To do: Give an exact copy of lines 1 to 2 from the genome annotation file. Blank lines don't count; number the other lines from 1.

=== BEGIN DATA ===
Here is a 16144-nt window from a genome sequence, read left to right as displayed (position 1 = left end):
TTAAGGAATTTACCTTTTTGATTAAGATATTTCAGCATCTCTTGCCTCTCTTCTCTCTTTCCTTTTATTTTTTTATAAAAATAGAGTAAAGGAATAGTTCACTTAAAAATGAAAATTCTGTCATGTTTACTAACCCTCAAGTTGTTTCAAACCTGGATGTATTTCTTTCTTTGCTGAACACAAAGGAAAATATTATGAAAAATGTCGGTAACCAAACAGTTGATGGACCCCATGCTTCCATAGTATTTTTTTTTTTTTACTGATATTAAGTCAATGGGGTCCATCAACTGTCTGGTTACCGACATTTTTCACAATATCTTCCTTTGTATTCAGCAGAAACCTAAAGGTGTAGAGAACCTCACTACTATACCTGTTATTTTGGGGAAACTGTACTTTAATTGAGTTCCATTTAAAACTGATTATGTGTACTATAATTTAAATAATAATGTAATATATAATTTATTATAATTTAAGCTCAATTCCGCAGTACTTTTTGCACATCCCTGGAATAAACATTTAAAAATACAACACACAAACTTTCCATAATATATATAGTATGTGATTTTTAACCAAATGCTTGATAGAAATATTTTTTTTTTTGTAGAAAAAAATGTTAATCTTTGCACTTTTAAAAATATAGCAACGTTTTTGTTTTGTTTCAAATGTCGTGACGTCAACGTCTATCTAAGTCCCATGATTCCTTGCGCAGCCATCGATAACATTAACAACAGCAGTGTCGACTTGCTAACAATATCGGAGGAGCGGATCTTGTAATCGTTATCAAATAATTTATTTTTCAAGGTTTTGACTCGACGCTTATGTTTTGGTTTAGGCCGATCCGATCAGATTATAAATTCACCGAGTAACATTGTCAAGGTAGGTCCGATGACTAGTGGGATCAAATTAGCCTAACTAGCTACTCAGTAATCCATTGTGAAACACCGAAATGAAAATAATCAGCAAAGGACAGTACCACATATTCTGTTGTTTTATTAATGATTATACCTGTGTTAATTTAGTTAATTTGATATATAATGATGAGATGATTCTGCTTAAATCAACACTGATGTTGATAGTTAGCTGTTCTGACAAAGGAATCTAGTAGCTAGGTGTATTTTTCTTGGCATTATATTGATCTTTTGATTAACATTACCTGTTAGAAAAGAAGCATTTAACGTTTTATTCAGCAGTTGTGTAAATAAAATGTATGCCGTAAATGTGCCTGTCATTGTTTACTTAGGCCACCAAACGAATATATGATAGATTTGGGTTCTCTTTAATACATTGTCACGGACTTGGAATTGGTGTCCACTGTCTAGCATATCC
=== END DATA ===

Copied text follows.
Here is a 16144-nt window from a genome sequence, read left to right as displayed (position 1 = left end):
TTAAGGAATTTACCTTTTTGATTAAGATATTTCAGCATCTCTTGCCTCTCTTCTCTCTTTCCTTTTATTTTTTTATAAAAATAGAGTAAAGGAATAGTTCACTTAAAAATGAAAATTCTGTCATGTTTACTAACCCTCAAGTTGTTTCAAACCTGGATGTATTTCTTTCTTTGCTGAACACAAAGGAAAATATTATGAAAAATGTCGGTAACCAAACAGTTGATGGACCCCATGCTTCCATAGTATTTTTTTTTTTTTACTGATATTAAGTCAATGGGGTCCATCAACTGTCTGGTTACCGACATTTTTCACAATATCTTCCTTTGTATTCAGCAGAAACCTAAAGGTGTAGAGAACCTCACTACTATACCTGTTATTTTGGGGAAACTGTACTTTAATTGAGTTCCATTTAAAACTGATTATGTGTACTATAATTTAAATAATAATGTAATATATAATTTATTATAATTTAAGCTCAATTCCGCAGTACTTTTTGCACATCCCTGGAATAAACATTTAAAAATACAACACACAAACTTTCCATAATATATATAGTATGTGATTTTTAACCAAATGCTTGATAGAAATATTTTTTTTTTTGTAGAAAAAAATGTTAATCTTTGCACTTTTAAAAATATAGCAACGTTTTTGTTTTGTTTCAAATGTCGTGACGTCAACGTCTATCTAAGTCCCATGATTCCTTGCGCAGCCATCGATAACATTAACAACAGCAGTGTCGACTTGCTAACAATATCGGAGGAGCGGATCTTGTAATCGTTATCAAATAATTTATTTTTCAAGGTTTTGACTCGACGCTTATGTTTTGGTTTAGGCCGATCCGATCAGATTATAAATTCACCGAGTAACATTGTCAAGGTAGGTCCGATGACTAGTGGGATCAAATTAGCCTAACTAGCTACTCAGTAATCCATTGTGAAACACCGAAATGAAAATAATCAGCAAAGGACAGTACCACATATTCTGTTGTTTTATTAATGATTATACCTGTGTTAATTTAGTTAATTTGATATATAATGATGAGATGATTCTGCTTAAATCAACACTGATGTTGATAGTTAGCTGTTCTGACAAAGGAATCTAGTAGCTAGGTGTATTTTTCTTGGCATTATATTGATCTTTTGATTAACATTACCTGTTAGAAAAGAAGCATTTAACGTTTTATTCAGCAGTTGTGTAAATAAAATGTATGCCGTAAATGTGCCTGTCATTGTTTACTTAGGCCACCAAACGAATATATGATAGATTTGGGTTCTCTTTAATACATTGTCACGGACTTGGAATTGGTGTCCACTGTCTAGCATATCC